The Nature of the Force Between Atoms and Molecules
Atoms are made up of electrons, neutrons and protons. Electrons and protons are subject to the electric force. If we assume they are point particles of chargeandrespectively, separated by a distance– a very good approximations – the magnitude of the electric force between any two of these particles is given by Coulomb's law:Treating atoms and molecules is point charges however, is highly unsatisfactory. The forces between atoms and molecules are also electric in origin, but atoms and molecules cannot be treated as point charges obeying Coulomb's law. We can treat the nucleus as very nearly a positive point charge because it is only about across, but the negatively charged electrons are smeared out around the atom, and the way in which the electrons are smeared out is not constant. We can picture the electrons as a cloud.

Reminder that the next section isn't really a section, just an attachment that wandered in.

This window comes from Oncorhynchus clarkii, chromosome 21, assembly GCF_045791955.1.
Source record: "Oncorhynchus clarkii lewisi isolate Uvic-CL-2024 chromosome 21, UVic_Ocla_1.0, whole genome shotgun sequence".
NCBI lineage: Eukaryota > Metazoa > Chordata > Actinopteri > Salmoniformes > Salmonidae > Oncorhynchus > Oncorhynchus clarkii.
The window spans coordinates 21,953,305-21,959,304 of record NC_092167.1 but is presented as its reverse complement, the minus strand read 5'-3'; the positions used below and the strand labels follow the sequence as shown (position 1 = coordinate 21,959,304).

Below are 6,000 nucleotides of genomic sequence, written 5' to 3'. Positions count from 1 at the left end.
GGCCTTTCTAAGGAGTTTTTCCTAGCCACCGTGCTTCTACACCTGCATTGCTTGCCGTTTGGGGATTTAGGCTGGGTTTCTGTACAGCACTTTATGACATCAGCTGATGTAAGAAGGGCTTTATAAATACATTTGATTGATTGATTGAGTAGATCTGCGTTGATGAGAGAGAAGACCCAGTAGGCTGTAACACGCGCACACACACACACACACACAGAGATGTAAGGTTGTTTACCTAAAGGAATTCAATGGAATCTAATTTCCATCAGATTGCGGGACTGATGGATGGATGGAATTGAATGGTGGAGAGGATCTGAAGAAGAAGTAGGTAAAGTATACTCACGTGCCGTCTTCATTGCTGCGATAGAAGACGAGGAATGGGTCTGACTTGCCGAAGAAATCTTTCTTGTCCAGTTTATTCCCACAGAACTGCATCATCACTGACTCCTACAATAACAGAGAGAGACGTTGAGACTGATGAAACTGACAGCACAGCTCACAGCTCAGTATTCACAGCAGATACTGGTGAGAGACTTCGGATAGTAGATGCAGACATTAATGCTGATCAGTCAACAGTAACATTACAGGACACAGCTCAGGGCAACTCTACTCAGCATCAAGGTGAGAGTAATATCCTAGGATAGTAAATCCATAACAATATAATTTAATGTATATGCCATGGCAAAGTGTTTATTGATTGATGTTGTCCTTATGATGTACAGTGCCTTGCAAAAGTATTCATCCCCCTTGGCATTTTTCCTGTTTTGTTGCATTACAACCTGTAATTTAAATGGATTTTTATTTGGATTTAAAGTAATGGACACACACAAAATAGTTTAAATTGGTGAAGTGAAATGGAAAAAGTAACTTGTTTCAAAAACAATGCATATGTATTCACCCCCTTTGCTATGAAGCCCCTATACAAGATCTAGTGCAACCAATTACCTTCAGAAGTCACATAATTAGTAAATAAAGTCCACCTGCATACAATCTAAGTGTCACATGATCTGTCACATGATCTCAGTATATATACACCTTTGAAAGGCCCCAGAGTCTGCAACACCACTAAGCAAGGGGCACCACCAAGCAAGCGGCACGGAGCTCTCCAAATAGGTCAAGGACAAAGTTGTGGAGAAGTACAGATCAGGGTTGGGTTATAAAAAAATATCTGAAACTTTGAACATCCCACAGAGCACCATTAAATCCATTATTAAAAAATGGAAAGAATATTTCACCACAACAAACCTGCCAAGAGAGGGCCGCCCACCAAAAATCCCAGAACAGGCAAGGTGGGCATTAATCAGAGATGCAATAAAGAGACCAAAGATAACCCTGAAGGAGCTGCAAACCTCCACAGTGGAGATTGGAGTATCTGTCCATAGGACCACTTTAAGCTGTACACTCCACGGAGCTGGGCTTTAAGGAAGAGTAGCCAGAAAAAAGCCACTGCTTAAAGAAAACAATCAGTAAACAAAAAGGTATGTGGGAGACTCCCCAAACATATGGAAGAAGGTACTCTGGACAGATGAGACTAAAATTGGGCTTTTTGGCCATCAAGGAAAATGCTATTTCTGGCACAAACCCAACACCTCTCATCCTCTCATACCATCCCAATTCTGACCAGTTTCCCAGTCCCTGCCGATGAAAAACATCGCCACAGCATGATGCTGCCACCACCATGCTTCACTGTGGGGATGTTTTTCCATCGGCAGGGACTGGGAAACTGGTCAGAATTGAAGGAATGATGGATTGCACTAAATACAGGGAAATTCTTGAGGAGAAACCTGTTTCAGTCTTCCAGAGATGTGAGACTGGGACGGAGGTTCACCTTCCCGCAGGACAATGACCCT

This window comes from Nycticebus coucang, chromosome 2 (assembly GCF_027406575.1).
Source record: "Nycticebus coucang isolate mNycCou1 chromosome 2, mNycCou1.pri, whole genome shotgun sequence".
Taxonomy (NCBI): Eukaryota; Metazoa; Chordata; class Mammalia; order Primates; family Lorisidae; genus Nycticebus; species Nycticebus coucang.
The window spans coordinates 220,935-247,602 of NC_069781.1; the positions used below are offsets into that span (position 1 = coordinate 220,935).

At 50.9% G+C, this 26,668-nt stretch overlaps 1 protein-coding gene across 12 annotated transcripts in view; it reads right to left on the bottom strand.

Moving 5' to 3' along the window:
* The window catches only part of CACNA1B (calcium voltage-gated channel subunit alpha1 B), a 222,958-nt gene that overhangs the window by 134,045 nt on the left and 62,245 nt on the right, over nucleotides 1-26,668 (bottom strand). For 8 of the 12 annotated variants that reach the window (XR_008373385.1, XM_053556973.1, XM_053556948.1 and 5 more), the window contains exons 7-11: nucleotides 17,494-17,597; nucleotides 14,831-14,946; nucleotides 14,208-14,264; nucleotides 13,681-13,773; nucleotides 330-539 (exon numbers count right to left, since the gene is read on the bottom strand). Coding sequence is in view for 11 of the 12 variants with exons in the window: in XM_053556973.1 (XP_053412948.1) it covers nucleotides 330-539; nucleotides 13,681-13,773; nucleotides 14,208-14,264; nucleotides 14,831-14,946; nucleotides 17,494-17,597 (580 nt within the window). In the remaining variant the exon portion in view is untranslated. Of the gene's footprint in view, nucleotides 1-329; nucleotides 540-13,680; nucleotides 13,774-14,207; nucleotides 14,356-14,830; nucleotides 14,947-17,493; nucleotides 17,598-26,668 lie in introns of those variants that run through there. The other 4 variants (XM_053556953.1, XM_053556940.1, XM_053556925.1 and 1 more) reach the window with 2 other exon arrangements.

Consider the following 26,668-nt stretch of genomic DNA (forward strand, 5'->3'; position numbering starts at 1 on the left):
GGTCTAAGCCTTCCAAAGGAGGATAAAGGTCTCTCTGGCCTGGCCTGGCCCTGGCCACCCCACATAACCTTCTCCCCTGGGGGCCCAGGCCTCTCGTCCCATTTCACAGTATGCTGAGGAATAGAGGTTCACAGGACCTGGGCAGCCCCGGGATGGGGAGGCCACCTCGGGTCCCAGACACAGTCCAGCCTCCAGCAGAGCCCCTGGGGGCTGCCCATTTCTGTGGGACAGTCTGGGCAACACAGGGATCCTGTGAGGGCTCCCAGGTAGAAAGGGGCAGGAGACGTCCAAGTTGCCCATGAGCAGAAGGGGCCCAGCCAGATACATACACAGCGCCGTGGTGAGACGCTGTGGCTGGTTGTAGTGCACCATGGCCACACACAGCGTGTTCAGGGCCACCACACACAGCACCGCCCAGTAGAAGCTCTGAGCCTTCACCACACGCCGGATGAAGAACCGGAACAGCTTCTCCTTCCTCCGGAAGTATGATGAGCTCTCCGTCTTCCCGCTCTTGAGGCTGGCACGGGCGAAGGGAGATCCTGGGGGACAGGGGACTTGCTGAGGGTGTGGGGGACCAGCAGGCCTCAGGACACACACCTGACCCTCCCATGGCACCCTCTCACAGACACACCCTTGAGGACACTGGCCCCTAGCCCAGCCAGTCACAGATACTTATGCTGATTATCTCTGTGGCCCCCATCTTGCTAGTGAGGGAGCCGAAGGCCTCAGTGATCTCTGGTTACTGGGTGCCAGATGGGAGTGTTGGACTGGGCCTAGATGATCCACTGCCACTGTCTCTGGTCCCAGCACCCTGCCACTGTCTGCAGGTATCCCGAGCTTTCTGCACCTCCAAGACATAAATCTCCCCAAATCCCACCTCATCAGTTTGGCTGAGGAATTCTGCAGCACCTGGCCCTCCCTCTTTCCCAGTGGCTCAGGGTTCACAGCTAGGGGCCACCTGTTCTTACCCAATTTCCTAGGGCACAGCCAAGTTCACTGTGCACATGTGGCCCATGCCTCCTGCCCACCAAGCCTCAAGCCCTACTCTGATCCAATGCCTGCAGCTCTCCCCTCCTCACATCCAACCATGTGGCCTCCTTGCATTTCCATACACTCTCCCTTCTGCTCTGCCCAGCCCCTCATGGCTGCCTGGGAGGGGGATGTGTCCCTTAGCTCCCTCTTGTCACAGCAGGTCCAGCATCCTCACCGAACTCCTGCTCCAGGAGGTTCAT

Sometimes the cloud is concentrated on one side of the atom, sometimes on another. The effect may be to make the atom appear negatively or positively charged depending on the direction from which it is seen. The atom will then attract other atoms which opposite distributions of charge and repel those with similar distributions.
In addition the presence of other atoms of molecules will tend to disturb the distribution of charge on an atom or molecule. If the atoms or molecules are not too close, typically the this will result in mutual attraction, and if they are too close this will result in mutual repulsion. The net effect is that molecules and atoms have an equilibrium separation, about which they settle.
In fact, all chemistry is due to the forces between electrons and electron clouds on different atoms and molcules. Chemical bonds are formed when electrons are shared or transferred between atoms or molecules, and when chemical bonds are broken, electrons are forced to choose which stom they would like to belong to.